What Are the Different Types of District Attorney Jobs?

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  • Written By: Lori Kilchermann
  • Edited By: Lauren Fritsky
  • Last Modified Date: 01 March 2020
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There are several district attorney (DA) jobs that help the office to take on large workloads that are common to the position. The DA typically has one or more assistant district attorney (ADA) staff members who actually take cases to trial. To better aid the ADA in gathering information for trial, several district attorney office jobs are filled by paralegals, law students and clerks. While not certified lawyers, these district attorney staffers are able to research, gather information and speak with prospective witnesses about the issues of the trial. Occasionally, district attorney jobs will include counselors to work with traumatized witnesses and victims.

Many district attorney jobs are filled by individuals who do not posses a law degree or those who have not yet passed the bar exam in their area. Along with secretaries, clerks and other positions, the DA oversees a large staff to do the legal work of the people. While most district attorneys are elected in the United States, the other district attorney jobs are often appointed by the DA. Deputy district attorneys (DDAs), paralegals and law clerks are commonly hired by the DA to assist in the trial work of the office. The DA acts as a leader, or supervisor, in most matters of the office, while the ADA or DDA actually take the cases to court.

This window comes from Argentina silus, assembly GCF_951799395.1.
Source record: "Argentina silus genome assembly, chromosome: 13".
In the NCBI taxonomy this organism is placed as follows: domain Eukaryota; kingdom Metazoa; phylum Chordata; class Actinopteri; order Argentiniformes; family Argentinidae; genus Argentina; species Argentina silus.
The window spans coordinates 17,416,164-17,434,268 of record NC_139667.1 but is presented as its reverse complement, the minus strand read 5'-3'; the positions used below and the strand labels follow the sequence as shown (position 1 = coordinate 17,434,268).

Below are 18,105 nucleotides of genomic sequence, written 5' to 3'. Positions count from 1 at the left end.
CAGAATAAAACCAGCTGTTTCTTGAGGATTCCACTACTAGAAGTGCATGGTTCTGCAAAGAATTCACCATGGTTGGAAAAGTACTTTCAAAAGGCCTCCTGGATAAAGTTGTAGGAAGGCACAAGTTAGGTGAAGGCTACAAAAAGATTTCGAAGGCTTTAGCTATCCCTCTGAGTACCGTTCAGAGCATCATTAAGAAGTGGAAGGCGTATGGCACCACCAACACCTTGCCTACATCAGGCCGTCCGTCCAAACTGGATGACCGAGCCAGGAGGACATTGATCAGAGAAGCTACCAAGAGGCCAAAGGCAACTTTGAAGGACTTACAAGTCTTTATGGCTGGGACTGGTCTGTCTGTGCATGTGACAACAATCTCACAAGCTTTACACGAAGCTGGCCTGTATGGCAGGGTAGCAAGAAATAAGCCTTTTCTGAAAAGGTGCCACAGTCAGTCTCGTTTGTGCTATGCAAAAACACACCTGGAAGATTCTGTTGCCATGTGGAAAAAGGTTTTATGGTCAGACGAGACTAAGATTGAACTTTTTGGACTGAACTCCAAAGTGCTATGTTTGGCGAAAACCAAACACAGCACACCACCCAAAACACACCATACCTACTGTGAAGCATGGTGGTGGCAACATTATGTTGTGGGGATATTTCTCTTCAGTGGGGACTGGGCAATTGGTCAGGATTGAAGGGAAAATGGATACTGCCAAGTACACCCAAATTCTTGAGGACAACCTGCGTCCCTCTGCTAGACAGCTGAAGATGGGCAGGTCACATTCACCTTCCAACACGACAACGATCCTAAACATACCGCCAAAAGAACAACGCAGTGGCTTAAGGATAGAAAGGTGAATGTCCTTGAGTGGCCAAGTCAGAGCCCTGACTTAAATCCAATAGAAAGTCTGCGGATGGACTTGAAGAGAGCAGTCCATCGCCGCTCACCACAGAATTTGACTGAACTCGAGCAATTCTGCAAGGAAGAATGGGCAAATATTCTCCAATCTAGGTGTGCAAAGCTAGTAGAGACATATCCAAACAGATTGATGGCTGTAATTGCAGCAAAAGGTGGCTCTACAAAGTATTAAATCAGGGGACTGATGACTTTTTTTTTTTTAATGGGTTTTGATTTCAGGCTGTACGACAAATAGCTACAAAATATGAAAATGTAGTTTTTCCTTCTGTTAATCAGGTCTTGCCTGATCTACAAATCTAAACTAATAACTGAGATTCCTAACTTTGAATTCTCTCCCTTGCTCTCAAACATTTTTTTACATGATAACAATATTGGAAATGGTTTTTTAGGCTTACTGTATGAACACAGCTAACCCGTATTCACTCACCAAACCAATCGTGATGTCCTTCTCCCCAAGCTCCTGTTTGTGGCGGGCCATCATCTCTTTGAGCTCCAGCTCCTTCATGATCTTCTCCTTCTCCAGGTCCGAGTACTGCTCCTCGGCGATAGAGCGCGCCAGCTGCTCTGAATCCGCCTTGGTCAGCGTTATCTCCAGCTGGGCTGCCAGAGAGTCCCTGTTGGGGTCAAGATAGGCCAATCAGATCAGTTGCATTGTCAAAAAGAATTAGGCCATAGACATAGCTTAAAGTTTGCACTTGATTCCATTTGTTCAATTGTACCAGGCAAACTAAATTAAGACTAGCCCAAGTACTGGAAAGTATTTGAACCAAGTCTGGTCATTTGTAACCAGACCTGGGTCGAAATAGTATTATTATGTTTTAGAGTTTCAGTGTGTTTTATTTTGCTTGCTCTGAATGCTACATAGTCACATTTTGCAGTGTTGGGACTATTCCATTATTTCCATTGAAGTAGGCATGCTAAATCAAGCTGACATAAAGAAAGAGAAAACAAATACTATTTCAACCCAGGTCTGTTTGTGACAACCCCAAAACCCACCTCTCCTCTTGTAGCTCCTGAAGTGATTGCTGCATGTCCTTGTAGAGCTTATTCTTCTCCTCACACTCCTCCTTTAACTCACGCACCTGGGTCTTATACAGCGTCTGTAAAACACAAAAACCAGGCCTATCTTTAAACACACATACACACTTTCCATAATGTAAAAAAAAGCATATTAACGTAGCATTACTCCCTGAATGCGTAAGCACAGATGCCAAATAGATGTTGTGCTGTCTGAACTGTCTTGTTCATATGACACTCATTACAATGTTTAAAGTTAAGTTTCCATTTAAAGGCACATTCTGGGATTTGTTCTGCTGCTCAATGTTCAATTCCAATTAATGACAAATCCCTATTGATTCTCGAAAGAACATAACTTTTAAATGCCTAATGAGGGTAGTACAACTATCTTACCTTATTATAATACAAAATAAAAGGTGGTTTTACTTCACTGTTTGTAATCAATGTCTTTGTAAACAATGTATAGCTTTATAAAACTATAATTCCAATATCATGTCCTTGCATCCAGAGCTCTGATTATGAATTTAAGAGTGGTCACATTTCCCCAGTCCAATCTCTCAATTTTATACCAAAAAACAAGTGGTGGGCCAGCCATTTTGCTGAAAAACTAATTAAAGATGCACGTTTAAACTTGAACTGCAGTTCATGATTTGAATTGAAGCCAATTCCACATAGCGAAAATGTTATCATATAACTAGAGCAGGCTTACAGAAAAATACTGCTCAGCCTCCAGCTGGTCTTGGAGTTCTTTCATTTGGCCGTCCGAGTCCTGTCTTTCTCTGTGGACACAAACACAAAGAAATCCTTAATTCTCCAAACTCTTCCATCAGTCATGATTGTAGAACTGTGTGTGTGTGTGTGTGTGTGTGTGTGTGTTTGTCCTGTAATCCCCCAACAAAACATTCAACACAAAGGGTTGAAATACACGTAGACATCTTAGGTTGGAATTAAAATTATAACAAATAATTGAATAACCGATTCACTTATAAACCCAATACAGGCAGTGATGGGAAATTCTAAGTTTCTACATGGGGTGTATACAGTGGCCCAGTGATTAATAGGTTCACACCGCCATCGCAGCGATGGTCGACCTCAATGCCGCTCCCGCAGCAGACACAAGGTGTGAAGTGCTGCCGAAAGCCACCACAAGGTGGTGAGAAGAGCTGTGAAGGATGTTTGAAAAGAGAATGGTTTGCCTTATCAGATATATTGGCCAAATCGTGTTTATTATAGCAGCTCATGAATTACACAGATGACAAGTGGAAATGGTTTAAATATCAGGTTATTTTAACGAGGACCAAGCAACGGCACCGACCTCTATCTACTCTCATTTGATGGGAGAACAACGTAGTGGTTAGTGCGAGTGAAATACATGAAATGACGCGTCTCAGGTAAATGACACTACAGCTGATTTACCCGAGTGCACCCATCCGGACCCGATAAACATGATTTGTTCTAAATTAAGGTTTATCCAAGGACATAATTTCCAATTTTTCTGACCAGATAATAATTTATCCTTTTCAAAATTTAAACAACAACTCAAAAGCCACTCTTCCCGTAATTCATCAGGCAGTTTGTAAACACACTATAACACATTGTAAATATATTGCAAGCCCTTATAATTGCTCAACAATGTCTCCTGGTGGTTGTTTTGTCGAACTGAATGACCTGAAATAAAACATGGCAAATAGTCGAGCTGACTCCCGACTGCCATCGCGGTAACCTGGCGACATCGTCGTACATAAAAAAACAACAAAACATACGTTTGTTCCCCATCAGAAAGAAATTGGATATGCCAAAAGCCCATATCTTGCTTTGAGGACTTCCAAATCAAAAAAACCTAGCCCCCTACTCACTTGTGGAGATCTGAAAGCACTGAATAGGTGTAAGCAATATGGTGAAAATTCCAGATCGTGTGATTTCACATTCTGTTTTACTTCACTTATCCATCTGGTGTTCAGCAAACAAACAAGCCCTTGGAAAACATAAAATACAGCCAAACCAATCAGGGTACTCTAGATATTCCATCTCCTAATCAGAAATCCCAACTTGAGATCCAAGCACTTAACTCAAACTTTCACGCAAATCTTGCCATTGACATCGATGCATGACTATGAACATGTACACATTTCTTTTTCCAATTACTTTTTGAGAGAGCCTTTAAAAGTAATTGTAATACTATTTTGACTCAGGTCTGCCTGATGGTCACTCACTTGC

In most areas, the DA decides which cases will go to trial and which cases do not warrant the department's time and effort. The DA will meet with the ADAs and go over the facts of the case, providing guidance as to what should be done. Any plea bargaining or reduced charge offers made by the ADA typically come straight from the DA. Many small caliber cases that enter the caseload of the DA's office are handled by the district attorney office staff, such as recent law school graduates and legal clerks.

The district attorney jobs filled by workers who are responsible for the bulk of the research, case investigation and witness interviews are typically not bar-certified lawyers. The paralegal is a trained individual who is schooled in the proper method of research and case study, however, he is not a law student. This position is an often invaluable part of the office. Other district attorney jobs that do not require a law degree are secretaries, investigators and photographers. In many cases involving domestic abuse or sexual assault, the district attorney jobs that are filled with counselors and medical staff are used to offer expert testimony during a trial.


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